Built into Jewish tradition is the imperative to seek out justice and help the oppressed. Perhaps the best-known story of our people portrays us as slaves in Egypt yearning to be free. We were living in a land where our human rights and dignity were negated. We were slaves to a pharaoh who didn’t know who we were and who took away our freedom. From that experience, we are not taught to be bitter or defensive; rather, our tradition responds to this injustice by saying: “You should love the stranger as yourself, because you were strangers in the Land of Egypt” (Leviticus 19:34). From hate, we are taught to love. From cruelty, we are taught to seek justice.
On Martin Luther King Jr. Day, many schools around the country and in our neighborhoods were closed and children were out of school. Hundreds, if not thousands of people, volunteered in honor of Dr. King’s legacy, making it a day “on” instead of a day off.
At The Rashi School, students and their families volunteered at three local charities: Cradles to Crayons, where they sorted and put together children’s clothes, shoes, books, toys, etc., for children 0-15 years old; Hope and Comfort, where they assembled personal hygiene kits for children, teens and young adults; and Many Helping Hands 365, where volunteers created activity kits for children in hospital emergency rooms, made Valentine’s Day cards for veterans and senior citizens who are homebound and created fleece blankets and scarves for homeless children, teens and adults. These families took Dr. King’s message of equality for all to heart as they celebrated his birthday.
So, now what? Now that Martin Luther King Jr. Day is over, what is the responsibility to ourselves, our children and our country in terms of helping to build on his legacy? I would suggest that the message of fighting for equality and fairness isn’t over; it is just beginning. MLK Day isn’t meant to be one day of activism, rather an instigator to build a dedication to action. Celebrating Dr. King’s legacy (and the legacy of so many others who fought for change) is not just about marking a day but cultivating a way of living and viewing the world.
How do we do this in families with children?
Volunteer: All of the worthy organizations that brought people together on MLK Day need help all year long. Find an organization that is working to create equity and justice and give of your time. The Jewish Community Relations Council this year offered volunteer opportunities for over 600 people with 15 partner organizations for its annual MLK Day of Service. These organizations need help year-round. In honor of Martin Luther King Jr., volunteer four times a year.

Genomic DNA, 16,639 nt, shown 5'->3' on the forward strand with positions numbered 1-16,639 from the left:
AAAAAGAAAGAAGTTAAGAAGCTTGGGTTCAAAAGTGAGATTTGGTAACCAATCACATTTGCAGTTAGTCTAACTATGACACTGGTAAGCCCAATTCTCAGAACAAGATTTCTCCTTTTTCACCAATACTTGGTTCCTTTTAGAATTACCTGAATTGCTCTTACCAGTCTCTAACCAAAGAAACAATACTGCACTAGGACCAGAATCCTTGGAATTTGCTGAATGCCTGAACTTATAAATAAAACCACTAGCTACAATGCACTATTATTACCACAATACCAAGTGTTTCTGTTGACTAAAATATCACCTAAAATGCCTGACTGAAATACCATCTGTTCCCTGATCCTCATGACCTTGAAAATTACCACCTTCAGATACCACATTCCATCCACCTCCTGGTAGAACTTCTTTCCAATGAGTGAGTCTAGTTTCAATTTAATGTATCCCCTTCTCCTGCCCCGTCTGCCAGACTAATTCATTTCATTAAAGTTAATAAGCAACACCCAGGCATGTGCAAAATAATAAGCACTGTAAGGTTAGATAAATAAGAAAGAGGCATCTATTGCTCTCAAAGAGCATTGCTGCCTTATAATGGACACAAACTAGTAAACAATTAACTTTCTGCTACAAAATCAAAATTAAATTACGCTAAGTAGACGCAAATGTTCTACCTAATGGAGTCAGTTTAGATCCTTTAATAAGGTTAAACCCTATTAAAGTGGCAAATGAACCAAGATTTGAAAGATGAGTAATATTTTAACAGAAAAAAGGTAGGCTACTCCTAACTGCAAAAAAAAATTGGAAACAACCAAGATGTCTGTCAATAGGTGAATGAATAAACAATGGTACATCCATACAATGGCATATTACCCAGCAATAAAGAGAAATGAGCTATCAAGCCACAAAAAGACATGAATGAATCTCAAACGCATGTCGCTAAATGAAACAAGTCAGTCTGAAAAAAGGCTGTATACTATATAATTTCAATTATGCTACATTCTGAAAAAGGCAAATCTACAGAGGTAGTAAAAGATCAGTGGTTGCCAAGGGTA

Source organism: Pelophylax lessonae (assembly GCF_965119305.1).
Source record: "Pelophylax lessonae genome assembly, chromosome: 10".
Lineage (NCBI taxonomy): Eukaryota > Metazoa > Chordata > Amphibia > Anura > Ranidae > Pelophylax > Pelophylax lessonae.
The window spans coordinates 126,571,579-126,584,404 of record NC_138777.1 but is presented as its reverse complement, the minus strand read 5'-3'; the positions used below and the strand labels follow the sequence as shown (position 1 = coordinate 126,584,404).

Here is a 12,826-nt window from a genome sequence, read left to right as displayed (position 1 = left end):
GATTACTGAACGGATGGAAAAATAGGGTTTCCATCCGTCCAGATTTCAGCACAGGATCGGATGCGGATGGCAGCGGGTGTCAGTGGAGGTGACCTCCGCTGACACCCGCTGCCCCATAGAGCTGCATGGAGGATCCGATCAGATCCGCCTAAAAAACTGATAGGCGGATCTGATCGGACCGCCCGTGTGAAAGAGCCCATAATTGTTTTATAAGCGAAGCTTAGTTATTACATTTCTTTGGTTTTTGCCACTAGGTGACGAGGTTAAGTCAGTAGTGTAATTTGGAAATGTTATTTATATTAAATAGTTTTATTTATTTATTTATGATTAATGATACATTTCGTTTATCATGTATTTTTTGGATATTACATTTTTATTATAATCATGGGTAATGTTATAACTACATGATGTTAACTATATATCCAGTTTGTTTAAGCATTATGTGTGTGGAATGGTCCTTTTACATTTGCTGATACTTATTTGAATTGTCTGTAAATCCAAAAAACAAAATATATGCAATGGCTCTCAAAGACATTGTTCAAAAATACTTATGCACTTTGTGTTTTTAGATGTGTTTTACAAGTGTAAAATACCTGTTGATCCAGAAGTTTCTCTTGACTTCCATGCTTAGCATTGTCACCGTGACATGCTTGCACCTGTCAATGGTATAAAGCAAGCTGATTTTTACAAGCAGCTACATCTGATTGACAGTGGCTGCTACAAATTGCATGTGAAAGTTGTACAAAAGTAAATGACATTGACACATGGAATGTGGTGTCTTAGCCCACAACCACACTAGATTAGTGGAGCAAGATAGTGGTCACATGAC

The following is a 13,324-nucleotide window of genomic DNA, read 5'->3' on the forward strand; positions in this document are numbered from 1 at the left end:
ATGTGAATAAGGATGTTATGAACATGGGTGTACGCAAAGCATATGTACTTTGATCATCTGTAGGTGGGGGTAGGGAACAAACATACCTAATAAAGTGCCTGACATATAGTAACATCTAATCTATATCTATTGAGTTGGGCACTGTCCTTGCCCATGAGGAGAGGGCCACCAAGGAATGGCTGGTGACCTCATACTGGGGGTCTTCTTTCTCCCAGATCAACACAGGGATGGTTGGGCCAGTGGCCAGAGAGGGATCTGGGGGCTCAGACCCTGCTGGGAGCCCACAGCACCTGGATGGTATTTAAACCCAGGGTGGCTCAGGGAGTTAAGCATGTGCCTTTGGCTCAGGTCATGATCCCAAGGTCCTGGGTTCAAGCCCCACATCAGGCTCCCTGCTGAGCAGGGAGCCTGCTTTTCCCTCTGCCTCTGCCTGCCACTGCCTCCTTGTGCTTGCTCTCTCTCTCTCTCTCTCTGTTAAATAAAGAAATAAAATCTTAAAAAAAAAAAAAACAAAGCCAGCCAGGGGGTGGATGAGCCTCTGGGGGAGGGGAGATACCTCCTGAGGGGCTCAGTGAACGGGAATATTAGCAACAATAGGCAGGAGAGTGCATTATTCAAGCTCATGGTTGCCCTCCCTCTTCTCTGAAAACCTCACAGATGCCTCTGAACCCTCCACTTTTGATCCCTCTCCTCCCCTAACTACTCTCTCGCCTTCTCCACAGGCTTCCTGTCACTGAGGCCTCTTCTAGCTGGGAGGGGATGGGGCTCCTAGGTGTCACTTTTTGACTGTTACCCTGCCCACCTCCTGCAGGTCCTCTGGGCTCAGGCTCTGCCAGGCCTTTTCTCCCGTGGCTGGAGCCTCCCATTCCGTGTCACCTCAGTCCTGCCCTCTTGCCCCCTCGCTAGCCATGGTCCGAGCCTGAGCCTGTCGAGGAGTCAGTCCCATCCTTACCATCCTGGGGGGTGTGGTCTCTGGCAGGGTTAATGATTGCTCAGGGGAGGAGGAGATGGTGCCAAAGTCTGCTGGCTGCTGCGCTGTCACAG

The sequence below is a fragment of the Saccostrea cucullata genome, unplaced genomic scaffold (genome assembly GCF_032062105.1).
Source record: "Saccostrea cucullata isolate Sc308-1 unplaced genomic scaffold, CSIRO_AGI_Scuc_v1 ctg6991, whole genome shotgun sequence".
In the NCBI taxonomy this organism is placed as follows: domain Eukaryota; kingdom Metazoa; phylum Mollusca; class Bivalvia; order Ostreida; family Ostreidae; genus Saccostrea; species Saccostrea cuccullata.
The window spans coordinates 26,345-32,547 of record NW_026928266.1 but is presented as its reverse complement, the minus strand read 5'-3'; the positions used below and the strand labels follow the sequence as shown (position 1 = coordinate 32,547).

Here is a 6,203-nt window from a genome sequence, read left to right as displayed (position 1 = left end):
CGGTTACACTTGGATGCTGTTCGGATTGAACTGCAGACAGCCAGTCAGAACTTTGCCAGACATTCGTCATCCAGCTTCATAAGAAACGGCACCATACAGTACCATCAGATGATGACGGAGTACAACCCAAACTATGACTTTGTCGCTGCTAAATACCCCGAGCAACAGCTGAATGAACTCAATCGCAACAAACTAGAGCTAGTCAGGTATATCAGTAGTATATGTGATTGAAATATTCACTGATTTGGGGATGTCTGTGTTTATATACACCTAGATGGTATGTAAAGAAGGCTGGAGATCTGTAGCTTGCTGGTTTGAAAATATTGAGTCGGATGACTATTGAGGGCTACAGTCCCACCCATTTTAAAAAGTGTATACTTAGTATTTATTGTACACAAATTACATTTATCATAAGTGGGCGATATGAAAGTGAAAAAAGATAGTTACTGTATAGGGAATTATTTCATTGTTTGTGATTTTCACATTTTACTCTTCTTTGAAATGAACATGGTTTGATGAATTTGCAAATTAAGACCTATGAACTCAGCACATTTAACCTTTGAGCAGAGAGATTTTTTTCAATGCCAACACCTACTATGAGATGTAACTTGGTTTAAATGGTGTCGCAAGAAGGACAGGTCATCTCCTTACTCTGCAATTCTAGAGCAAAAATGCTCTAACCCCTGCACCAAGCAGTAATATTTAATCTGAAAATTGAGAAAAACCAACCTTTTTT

Educate: Reading books at home is common in so many households. Being able to teach children about values you care about through this daily ritual gives children vocabulary and ideas that extend beyond bedtime. Books about different people teach children about a world beyond their home and neighborhood. Books about different historical time periods teach children about change and evolution. These books can be conversation starters for families about topics they care about. Perhaps some of the books PJ Library has chosen could be a starting point for addressing topics of fairness. In honor of Martin Luther King Jr., read one book a month about a group that deserves to be recognized and lifted up.
Share what is happening in the world: Some people would say that Dr. King’s message is more important today than it has been in a long time. With the rise of violence and rhetoric against minority groups, we need to double our efforts to educate and teach that differences are meant to be embraced and celebrated. Talk to your children in age-appropriate ways about discrimination that still exists in the world. Let them know that prejudice and racism still exist and that it is important for them to fight against it in small and large ways. Let them know that Jews have been on the forefront of combating discrimination and that they are part of this tradition. Use resources from organizations like the Anti-Defamation League to have these difficult conversations. In honor of Martin Luther King Jr., talk about issues of inequality that still plague our world.
The ancient rabbis teach that every word of Torah is said for a reason and that none is superfluous. When we are taught, “Justice, justice shall you pursue,” they ask the question about why “justice” is listed twice. I would like to propose that it is because the work of creating justice in our world is both an ancient charge and one that is imperative today. It is demanding us to think about the message set forward by Dr. King on his birthday and beyond. It is a message for adults today and for the children they are raising. “Justice, justice shall you pursue” is our command for making the world more fair and just today and beyond.
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